Find more about Mathieu Karsenti @
Official website

Brief list of credits

Bumpy Road to Catharsis, Kathmandude, Man In A Suit, Las Cenizas

Tell us a little about yourself and what you do for a living?

My name is Mathieu Karsenti and I am a music composer for film, TV and documentary. I’ve been working professionally for the last 6 years (but have been playing music for over 20 years), as a composer, music producer and remixer on prime-time Entertainment, Children’s and Comedy UK TV shows and for independent filmmakers worldwide.

What is your niche or speciality, that makes you stand out from rest of the audio professionals?

Ever since I composed commercially for the first time on a children’s TV show back in 2011, it seems I’ve been unconsciously providing a bold and unconventional identity to each project (in turning attracting maverick filmmakers!). I am not classically trained and so my ‘voice’ is really a result of all my musical explorations over time. Also, I originally have an applied arts background so I typically approach scoring in a conceptual and open-minded way more like a designer; creating a tailored identity, a ‘musical cloth’ that fits but that also adds creatively to the picture, and hopefully enhances it!

Can you give us a brief summary of the equipment you use regularly?

I’m not a tech geek at all. I come from the musician school and actually get inspired by playing musical instruments so really I use the computer to record mostly acoustic instruments that can remain raw or treated. I’m not interested in upgrading to the latest OS or have the latest plugins; to me the real innovations should be in the composing ideas (and there is still plenty to explore). So typically I use a variety of acoustic instruments (guitars, percussion, violin) as well as sampled piano (an upright Bechstein) and simple plugins.

What are your go-to plug-ins and software? (virtual instruments, audio processing etc.)

EWQL, Kontakt, Logic Pro9, Embertone for violins and cellos, Garritan Jazz and Big Band . When the budget allows I will always push to record real musicians. To me, that’s when your work comes alive and the interaction with another human being is bound to be inspiring. Otherwise I will play anything else myself.

When do you find you are most creative?

Every day! I live a creative life so I need to be creative every single day.
I definitely see creativity as a muscle and the more you do it the more creative you are. A chord, a simple melody line, a sound, a picture can be for me an opportunity to explore and experiment.

What is your usual process for creating audio content for games, films etc.?

I tend to watch the picture as much as possible in order to internalise it. Discussions with a TV exec or film director help a lot and I also like to throw ideas at the picture and see what happens. Once I feel I am getting a deeper understanding of the project, I start working on thematic ideas. I think music to picture isn’t just functional, it should also comment and provide an added dimension, it should encompass it all with the right sound palette and arrangements. I like to spend time searching for a ‘thread’, that one idea that will help carry the film forward.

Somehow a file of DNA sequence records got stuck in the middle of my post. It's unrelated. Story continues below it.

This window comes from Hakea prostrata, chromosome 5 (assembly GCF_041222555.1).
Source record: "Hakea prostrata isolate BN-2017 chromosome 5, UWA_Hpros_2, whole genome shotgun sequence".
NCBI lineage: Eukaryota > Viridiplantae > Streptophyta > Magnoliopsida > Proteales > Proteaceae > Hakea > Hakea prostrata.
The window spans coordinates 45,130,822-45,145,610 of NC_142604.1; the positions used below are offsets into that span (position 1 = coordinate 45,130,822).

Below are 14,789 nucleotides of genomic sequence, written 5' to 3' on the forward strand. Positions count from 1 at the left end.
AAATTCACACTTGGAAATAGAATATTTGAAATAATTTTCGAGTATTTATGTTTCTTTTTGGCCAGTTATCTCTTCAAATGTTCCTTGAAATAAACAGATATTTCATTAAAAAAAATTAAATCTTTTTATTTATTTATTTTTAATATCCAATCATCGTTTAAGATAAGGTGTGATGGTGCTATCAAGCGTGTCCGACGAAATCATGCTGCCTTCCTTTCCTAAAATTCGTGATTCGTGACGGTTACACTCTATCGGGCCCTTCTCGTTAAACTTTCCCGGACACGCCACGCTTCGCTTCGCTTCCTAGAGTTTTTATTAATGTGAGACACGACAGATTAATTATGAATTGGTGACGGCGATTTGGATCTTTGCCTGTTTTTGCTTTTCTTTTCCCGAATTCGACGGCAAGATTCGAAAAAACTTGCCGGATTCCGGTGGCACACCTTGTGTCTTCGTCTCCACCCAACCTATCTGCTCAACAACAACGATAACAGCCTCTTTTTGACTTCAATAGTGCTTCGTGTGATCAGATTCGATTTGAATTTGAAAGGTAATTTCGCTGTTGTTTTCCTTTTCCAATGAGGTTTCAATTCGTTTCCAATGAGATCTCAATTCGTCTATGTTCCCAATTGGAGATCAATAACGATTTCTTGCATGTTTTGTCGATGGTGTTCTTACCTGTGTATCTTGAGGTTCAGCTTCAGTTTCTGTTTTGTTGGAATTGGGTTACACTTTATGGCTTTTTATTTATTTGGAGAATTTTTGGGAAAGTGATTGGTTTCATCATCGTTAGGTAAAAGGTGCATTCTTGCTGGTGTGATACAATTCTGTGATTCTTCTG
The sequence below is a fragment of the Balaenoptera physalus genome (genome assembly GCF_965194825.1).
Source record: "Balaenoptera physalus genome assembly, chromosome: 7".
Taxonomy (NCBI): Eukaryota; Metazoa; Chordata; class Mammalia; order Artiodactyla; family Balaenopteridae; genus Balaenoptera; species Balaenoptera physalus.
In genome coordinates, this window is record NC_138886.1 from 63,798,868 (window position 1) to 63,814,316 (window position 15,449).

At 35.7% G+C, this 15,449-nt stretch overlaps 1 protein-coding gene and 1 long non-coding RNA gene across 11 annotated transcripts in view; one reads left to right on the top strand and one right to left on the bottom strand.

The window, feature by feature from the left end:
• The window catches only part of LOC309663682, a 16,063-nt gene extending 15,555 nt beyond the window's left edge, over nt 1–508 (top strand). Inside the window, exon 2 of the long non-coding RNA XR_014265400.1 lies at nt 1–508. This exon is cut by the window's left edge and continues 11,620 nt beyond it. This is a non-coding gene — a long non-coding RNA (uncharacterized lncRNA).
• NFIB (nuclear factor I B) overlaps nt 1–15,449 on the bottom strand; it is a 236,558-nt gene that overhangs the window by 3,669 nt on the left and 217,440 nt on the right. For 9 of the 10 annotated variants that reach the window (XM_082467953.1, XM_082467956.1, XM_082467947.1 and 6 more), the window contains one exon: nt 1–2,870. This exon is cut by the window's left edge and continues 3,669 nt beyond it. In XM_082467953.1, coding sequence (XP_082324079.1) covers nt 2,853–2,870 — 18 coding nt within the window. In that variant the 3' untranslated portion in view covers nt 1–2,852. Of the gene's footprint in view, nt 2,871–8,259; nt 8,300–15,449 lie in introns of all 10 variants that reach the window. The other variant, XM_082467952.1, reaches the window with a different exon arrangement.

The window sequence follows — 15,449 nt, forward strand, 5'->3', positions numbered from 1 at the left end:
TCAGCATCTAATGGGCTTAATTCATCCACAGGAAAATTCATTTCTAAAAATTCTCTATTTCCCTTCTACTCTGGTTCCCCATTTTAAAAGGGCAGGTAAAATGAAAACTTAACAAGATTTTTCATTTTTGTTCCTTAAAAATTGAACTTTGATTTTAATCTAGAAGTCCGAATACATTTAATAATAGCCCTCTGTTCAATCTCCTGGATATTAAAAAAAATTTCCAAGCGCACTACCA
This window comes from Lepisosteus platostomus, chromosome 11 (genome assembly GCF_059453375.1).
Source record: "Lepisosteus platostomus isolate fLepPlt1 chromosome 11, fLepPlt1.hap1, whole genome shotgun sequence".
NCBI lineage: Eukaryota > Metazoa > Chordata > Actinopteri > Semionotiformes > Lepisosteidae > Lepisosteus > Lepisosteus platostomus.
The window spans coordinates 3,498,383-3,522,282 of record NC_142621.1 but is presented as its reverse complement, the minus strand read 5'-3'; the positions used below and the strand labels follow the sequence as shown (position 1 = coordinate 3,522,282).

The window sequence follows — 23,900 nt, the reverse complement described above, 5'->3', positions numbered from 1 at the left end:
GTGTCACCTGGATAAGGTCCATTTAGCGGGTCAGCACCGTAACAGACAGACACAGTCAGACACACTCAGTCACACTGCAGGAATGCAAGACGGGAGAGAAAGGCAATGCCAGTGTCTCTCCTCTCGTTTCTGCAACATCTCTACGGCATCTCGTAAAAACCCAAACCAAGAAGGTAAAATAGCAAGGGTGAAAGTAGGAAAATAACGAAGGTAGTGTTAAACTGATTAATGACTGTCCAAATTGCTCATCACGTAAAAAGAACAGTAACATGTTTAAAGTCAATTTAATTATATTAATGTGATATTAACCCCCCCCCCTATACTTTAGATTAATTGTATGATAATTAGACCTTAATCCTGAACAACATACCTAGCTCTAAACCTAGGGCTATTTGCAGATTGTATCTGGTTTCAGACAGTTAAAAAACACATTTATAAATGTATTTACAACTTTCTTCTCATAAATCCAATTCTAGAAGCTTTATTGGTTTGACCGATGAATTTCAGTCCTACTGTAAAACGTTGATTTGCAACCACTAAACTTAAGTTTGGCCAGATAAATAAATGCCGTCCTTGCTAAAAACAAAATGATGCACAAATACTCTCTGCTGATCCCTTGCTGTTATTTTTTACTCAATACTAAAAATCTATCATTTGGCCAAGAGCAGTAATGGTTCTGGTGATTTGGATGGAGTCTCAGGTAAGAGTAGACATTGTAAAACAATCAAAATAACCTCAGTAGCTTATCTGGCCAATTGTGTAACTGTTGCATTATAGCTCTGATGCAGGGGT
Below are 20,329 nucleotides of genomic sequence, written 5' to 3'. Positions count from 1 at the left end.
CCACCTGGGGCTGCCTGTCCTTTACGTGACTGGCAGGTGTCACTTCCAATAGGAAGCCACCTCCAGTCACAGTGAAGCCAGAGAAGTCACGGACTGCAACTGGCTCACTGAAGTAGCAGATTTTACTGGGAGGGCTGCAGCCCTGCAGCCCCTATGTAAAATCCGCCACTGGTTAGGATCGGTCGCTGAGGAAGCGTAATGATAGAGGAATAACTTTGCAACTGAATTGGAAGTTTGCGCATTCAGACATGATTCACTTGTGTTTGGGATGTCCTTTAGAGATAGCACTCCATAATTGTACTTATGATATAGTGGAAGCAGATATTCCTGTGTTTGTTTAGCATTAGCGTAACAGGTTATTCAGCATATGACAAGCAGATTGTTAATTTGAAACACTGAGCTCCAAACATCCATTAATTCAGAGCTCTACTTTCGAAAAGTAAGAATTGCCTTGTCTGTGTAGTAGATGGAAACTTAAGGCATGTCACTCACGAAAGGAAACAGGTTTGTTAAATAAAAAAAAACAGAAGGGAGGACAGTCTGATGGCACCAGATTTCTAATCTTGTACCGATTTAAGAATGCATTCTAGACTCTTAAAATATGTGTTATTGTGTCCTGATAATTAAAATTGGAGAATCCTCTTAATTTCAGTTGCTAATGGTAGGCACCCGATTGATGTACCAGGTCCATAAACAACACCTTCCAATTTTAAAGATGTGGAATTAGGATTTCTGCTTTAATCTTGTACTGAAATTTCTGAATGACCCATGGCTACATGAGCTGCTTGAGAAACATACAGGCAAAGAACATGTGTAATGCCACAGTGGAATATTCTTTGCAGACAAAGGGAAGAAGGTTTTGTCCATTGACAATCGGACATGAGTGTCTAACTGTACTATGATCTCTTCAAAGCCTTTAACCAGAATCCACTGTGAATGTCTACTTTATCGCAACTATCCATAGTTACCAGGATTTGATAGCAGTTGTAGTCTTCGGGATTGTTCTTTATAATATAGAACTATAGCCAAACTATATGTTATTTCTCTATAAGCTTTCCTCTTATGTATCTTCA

Are there any particular secrets to your creativity?

Just trying to keep things fresh by being inspired by lots of great music as well as other creative fields! Keeping an open-mind too, letting things flow and then picking them apart. Also, a keen interest in theory can yield a great amount of creativity.

Do you have any audio creation techniques that resulted in something interesting?

I really enjoy manipulating acoustic instruments with FX. Nothing groundbreaking here, but for instance violins fed through a guitar amp can give you a nice colour/texture to explore. I also like to see what other sounds an instrument can offer: tapping on the body of a guitar, sliding on strings etc…

Any specific “lessons learned” on a project that you could share?

Communication! I can never have enough. Sometimes directors are still figuring out what their film is about and that can result in more exploration (more work) which is good as long as there is strong communication and you don’t run around in circles!

Any tips, hints or motivational speeches for the readers?

‘Do, you’!
I know there are tricks of the trade, chord progressions that people love, fancy new plugins and you might have a desire to be able to compose ‘complex’ music in the Romantic Classical style but is that really YOU artistically and creatively? Who are you deep down as a creator? Where do you come from as a composer?

It took me a long time to figure this out because I love so many different types of music, but I also know what makes me tick when I compose. Also seek out the right connections for YOU. Beyond making a living and getting paid, there is a human interaction and the exchange of creativity is something quite amazing, it can literally change your life. The right connections should challenge you and push you forward on your creative path.

More composer interviews here.